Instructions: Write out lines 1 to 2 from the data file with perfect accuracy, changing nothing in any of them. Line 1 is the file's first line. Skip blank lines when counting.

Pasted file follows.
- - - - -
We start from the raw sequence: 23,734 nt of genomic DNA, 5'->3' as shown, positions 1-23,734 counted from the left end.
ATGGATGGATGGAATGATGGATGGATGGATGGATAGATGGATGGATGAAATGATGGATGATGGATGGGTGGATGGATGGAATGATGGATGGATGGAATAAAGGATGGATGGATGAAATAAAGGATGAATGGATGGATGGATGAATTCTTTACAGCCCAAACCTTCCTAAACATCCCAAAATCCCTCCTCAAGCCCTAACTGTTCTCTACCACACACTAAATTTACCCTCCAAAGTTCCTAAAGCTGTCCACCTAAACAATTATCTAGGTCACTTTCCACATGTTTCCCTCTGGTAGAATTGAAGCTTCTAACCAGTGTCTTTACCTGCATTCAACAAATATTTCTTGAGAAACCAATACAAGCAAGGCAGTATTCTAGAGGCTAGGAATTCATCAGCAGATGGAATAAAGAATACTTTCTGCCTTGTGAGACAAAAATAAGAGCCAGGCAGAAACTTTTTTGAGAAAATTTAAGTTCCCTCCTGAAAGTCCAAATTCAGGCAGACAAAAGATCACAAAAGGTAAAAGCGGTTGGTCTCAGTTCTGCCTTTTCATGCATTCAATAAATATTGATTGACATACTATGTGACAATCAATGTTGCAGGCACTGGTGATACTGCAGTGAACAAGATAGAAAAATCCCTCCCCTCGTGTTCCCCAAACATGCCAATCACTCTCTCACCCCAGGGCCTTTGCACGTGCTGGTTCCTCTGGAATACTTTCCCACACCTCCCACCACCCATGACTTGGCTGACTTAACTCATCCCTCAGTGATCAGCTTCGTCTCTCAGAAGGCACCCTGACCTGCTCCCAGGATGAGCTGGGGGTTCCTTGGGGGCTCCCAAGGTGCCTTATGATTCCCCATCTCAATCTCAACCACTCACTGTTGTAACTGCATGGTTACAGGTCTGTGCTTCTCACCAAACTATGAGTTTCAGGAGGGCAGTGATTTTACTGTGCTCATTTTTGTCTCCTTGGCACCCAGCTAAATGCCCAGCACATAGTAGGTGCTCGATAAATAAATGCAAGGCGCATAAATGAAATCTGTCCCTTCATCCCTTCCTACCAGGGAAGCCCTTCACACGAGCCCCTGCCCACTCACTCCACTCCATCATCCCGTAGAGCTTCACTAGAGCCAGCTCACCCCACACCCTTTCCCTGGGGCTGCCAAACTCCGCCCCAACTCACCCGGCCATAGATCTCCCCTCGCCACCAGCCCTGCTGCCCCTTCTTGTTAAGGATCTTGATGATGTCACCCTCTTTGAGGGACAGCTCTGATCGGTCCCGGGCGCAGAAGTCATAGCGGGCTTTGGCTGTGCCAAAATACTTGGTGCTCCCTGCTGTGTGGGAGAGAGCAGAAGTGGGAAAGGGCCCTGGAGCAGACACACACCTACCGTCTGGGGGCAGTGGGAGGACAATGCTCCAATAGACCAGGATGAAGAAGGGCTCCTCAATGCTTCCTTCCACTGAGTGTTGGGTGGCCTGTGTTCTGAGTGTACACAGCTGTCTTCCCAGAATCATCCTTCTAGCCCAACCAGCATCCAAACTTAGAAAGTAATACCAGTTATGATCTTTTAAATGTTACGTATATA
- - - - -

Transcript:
We start from the raw sequence: 23,734 nt of genomic DNA, 5'->3' as shown, positions 1-23,734 counted from the left end.
ATGGATGGATGGAATGATGGATGGATGGATGGATAGATGGATGGATGAAATGATGGATGATGGATGGGTGGATGGATGGAATGATGGATGGATGGAATAAAGGATGGATGGATGAAATAAAGGATGAATGGATGGATGGATGAATTCTTTACAGCCCAAACCTTCCTAAACATCCCAAAATCCCTCCTCAAGCCCTAACTGTTCTCTACCACACACTAAATTTACCCTCCAAAGTTCCTAAAGCTGTCCACCTAAACAATTATCTAGGTCACTTTCCACATGTTTCCCTCTGGTAGAATTGAAGCTTCTAACCAGTGTCTTTACCTGCATTCAACAAATATTTCTTGAGAAACCAATACAAGCAAGGCAGTATTCTAGAGGCTAGGAATTCATCAGCAGATGGAATAAAGAATACTTTCTGCCTTGTGAGACAAAAATAAGAGCCAGGCAGAAACTTTTTTGAGAAAATTTAAGTTCCCTCCTGAAAGTCCAAATTCAGGCAGACAAAAGATCACAAAAGGTAAAAGCGGTTGGTCTCAGTTCTGCCTTTTCATGCATTCAATAAATATTGATTGACATACTATGTGACAATCAATGTTGCAGGCACTGGTGATACTGCAGTGAACAAGATAGAAAAATCCCTCCCCTCGTGTTCCCCAAACATGCCAATCACTCTCTCACCCCAGGGCCTTTGCACGTGCTGGTTCCTCTGGAATACTTTCCCACACCTCCCACCACCCATGACTTGGCTGACTTAACTCATCCCTCAGTGATCAGCTTCGTCTCTCAGAAGGCACCCTGACCTGCTCCCAGGATGAGCTGGGGGTTCCTTGGGGGCTCCCAAGGTGCCTTATGATTCCCCATCTCAATCTCAACCACTCACTGTTGTAACTGCATGGTTACAGGTCTGTGCTTCTCACCAAACTATGAGTTTCAGGAGGGCAGTGATTTTACTGTGCTCATTTTTGTCTCCTTGGCACCCAGCTAAATGCCCAGCACATAGTAGGTGCTCGATAAATAAATGCAAGGCGCATAAATGAAATCTGTCCCTTCATCCCTTCCTACCAGGGAAGCCCTTCACACGAGCCCCTGCCCACTCACTCCACTCCATCATCCCGTAGAGCTTCACTAGAGCCAGCTCACCCCACACCCTTTCCCTGGGGCTGCCAAACTCCGCCCCAACTCACCCGGCCATAGATCTCCCCTCGCCACCAGCCCTGCTGCCCCTTCTTGTTAAGGATCTTGATGATGTCACCCTCTTTGAGGGACAGCTCTGATCGGTCCCGGGCGCAGAAGTCATAGCGGGCTTTGGCTGTGCCAAAATACTTGGTGCTCCCTGCTGTGTGGGAGAGAGCAGAAGTGGGAAAGGGCCCTGGAGCAGACACACACCTACCGTCTGGGGGCAGTGGGAGGACAATGCTCCAATAGACCAGGATGAAGAAGGGCTCCTCAATGCTTCCTTCCACTGAGTGTTGGGTGGCCTGTGTTCTGAGTGTACACAGCTGTCTTCCCAGAATCATCCTTCTAGCCCAACCAGCATCCAAACTTAGAAAGTAATACCAGTTATGATCTTTTAAATGTTACGTATATA